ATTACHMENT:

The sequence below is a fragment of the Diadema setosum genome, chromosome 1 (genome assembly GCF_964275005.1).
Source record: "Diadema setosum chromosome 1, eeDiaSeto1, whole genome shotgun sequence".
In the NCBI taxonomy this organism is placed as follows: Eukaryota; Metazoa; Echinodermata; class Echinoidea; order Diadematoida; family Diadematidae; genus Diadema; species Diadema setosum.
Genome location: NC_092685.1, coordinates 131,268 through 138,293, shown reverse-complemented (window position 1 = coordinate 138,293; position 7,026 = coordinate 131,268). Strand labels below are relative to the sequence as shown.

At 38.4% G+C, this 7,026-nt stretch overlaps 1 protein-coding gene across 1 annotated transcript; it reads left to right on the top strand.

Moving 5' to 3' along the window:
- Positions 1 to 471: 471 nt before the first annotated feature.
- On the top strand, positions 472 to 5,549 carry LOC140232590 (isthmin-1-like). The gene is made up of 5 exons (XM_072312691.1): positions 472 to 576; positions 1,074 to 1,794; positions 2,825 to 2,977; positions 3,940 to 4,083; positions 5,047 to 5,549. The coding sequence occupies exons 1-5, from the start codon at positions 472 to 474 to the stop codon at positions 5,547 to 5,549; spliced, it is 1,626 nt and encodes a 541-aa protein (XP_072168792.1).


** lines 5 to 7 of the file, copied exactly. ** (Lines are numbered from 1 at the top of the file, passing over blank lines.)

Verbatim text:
At 38.4% G+C, this 7,026-nt stretch overlaps 1 protein-coding gene across 1 annotated transcript; it reads left to right on the top strand.

Moving 5' to 3' along the window:
- Positions 1 to 471: 471 nt before the first annotated feature.